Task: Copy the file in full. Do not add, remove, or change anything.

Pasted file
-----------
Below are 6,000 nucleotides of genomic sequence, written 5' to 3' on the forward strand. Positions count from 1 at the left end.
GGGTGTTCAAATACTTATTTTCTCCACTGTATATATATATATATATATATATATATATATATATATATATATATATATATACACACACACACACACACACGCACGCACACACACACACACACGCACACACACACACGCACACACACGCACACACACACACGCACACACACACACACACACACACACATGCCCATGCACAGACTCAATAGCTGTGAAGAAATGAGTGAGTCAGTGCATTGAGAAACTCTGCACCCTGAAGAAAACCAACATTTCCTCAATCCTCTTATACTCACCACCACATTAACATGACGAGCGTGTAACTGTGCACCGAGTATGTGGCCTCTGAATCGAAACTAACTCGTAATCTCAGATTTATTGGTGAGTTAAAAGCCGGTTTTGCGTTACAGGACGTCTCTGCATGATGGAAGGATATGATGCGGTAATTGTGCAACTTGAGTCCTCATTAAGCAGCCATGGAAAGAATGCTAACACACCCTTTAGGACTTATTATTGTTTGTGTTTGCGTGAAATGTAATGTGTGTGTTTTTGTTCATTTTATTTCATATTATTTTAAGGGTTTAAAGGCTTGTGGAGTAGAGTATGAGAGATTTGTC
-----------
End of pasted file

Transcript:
Below are 6,000 nucleotides of genomic sequence, written 5' to 3' on the forward strand. Positions count from 1 at the left end.
GGGTGTTCAAATACTTATTTTCTCCACTGTATATATATATATATATATATATATATATATATATATATATATATATATATACACACACACACACACACACGCACGCACACACACACACACACGCACACACACACACGCACACACACGCACACACACACACGCACACACACACACACACACACACACATGCCCATGCACAGACTCAATAGCTGTGAAGAAATGAGTGAGTCAGTGCATTGAGAAACTCTGCACCCTGAAGAAAACCAACATTTCCTCAATCCTCTTATACTCACCACCACATTAACATGACGAGCGTGTAACTGTGCACCGAGTATGTGGCCTCTGAATCGAAACTAACTCGTAATCTCAGATTTATTGGTGAGTTAAAAGCCGGTTTTGCGTTACAGGACGTCTCTGCATGATGGAAGGATATGATGCGGTAATTGTGCAACTTGAGTCCTCATTAAGCAGCCATGGAAAGAATGCTAACACACCCTTTAGGACTTATTATTGTTTGTGTTTGCGTGAAATGTAATGTGTGTGTTTTTGTTCATTTTATTTCATATTATTTTAAGGGTTTAAAGGCTTGTGGAGTAGAGTATGAGAGATTTGTC